A device to improve safety and efficiency of cardiovascular procedures, creating flour made from crickets for improved health benefits, service software to alleviate the problem of employee theft, uses of silica to track water absorption in waders, and enabling Radio Frequency Identification Devices (RFID) technology to monitor corrosion in new and aging civil structures such as bridges were the entrepreneurial ideas that rose to the top of all other entries into the 19th annual Arkansas Governor’s Cup Competition, which concluded today with an awards luncheon in Little Rock.
These and other winning teams took home a share of the competition’s $154,000 cash prize pool, one of the largest in the nation on the business plan competition circuit. The Governor’s Cup’s title sponsor is Delta Plastics of Little Rock. The competition is managed by Arkansas Capital Corporation.
Nearly 800 guests were on hand at the luncheon and via live stream coverage. Remarks were given by Governor Asa Hutchinson and Dhu Thompson, owner and chairman of Delta Plastics.
The awards presented at today’s luncheon are:
Walton Family Foundation Graduate Division
First Place – Fintruth, University of Arkansas – $25,000
Second Place – ScreenBux, University of Arkansas – $15,000
Third Place – CorroSense, University of Arkansas – $10,000
Winrock Automotive Undergraduate Division
First Place – Vascugenix, University of Arkansas Little Rock – $25,000
Second Place – XTendon, Harding University – $15,000
Third Place – Bone Dri, Ouachita Baptist University – $10,000
The faculty adviser for the six teams was also awarded $2,000 each.
Arkansas Farm Bureau Agriculture Awards
First Place – Lucky Cricket Snack Factory, Arkansas State University – $5,000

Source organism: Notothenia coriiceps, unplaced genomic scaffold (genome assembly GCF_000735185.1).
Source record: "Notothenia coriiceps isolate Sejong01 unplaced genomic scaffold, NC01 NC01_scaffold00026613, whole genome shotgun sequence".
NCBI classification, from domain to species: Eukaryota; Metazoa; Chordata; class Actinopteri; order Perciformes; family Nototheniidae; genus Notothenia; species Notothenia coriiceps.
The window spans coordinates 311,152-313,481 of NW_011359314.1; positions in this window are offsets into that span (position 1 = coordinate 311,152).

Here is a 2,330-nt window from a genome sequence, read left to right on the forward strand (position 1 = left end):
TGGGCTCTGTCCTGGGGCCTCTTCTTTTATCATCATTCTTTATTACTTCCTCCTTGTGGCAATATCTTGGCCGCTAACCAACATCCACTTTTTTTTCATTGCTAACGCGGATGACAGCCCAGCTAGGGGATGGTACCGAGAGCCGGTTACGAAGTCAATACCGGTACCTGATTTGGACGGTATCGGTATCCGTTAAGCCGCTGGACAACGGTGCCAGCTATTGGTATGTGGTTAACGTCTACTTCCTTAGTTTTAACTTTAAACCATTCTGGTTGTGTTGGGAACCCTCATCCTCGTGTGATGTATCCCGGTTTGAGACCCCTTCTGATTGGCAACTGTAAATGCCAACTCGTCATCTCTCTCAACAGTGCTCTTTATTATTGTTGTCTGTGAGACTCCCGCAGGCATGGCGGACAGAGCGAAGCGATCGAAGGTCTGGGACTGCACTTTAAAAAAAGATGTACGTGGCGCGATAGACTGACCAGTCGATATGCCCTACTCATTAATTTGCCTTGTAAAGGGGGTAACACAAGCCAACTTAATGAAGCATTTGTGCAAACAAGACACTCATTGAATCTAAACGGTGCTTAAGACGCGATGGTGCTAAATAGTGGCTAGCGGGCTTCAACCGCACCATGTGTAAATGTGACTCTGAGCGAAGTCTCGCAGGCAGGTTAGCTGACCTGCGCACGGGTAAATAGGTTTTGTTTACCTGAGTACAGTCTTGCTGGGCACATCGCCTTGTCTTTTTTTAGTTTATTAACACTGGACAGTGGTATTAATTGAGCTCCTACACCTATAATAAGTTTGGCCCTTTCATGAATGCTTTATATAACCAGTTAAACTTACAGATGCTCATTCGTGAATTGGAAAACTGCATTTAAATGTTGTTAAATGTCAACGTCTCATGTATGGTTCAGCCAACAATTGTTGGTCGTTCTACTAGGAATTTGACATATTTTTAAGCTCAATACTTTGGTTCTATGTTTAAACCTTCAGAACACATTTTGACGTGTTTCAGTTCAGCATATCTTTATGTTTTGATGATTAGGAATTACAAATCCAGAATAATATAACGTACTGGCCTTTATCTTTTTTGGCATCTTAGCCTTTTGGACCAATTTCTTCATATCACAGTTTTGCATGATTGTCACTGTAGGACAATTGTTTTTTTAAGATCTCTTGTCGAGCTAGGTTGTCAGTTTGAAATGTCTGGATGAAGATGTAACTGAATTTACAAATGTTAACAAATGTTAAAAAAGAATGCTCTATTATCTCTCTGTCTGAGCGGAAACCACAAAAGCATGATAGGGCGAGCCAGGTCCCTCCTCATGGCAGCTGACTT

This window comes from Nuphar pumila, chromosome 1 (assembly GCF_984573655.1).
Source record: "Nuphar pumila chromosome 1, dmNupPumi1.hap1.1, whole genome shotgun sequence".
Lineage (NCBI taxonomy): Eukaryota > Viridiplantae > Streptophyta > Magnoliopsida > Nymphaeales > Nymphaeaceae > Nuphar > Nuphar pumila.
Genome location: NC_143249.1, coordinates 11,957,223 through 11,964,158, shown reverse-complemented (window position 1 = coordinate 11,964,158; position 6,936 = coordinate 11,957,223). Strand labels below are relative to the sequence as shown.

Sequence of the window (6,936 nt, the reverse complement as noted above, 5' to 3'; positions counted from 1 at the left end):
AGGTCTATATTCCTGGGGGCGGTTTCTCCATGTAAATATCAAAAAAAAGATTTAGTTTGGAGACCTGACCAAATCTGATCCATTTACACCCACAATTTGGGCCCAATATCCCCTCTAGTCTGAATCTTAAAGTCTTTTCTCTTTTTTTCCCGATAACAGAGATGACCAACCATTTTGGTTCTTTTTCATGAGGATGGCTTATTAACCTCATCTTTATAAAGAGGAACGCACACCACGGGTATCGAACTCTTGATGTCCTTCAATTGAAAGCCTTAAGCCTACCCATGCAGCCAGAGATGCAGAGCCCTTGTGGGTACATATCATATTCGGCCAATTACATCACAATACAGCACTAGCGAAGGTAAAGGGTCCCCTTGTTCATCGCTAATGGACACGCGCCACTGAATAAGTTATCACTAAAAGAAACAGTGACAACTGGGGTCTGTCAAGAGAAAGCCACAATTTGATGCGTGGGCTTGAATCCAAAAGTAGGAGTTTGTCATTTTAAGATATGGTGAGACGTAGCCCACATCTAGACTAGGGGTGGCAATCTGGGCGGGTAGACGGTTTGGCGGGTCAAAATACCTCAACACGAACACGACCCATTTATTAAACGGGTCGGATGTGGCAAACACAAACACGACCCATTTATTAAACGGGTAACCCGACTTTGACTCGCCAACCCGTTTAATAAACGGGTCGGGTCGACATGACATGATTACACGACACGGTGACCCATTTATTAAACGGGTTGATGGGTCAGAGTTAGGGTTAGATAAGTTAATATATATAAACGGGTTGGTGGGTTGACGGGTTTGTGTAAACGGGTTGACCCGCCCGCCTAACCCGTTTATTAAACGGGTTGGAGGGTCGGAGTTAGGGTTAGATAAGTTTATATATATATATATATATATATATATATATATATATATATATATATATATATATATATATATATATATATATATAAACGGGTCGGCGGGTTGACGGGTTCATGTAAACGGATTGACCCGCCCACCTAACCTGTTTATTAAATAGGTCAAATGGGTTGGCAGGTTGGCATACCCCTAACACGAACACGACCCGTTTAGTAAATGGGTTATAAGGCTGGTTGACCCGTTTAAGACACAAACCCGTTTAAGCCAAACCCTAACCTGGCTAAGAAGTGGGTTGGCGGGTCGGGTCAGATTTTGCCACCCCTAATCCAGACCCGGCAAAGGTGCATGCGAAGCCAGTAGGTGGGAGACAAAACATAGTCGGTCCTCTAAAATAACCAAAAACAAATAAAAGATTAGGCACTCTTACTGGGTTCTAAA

Second Place – Tank’s Treats, Arkansas State University – $3,000
Innovate Arkansas Innovation Innovation Awards
Graduate Winner – CorroSense, University of Arkansas – $5,000
Undergraduate Winner – Vascugenix, University of Arkansas Little Rock – $5,000
An annual highlight of the Governor’s Cup are live elevator pitches from each of the six graduate and six undergraduate division finalists. The winner for each division was chosen by the audience via text. Cole Jester of Bone Dri and Sandra Bagley of CorroSense each won another $2,000 in cash for their winning pitches.
Arkansas Capital Corporation (ACC) has managed the Governor’s Cup since the first competition in 2001. More than 2,700 students have competed. The competition does not require teams to launch their businesses. The teams are rewarded for the rigorous and real-world experience they gain as competitors. They are also exposed to the state’s rich entrepreneurial history and discover the opportunities Arkansas has to offer to entrepreneurs who want to start businesses in the state. Whether launching new businesses or working in corporate or professional settings, team members cite the Governor’s Cup as having a significant and positive impact in their professional development and their careers beyond college.
“Many, probably even most, business plan competitions around the country measure their success in terms of the number of successful businesses that emerge from their competitions, said Rush Deacon, CEO of ACC. “While we love to hear those stories linked to the Governor’s Cup, we instead count as the measure of our success the impact the competition has had on entrepreneurial education in Arkansas’s colleges and universities,” Deacon said.
Deacon praised the teams’ academic sponsors and other faculty and administrators who assisted them through the stages of the competition. “They have done a marvelous job of using this Governor’s Cup to steer their students into some truly remarkable work.”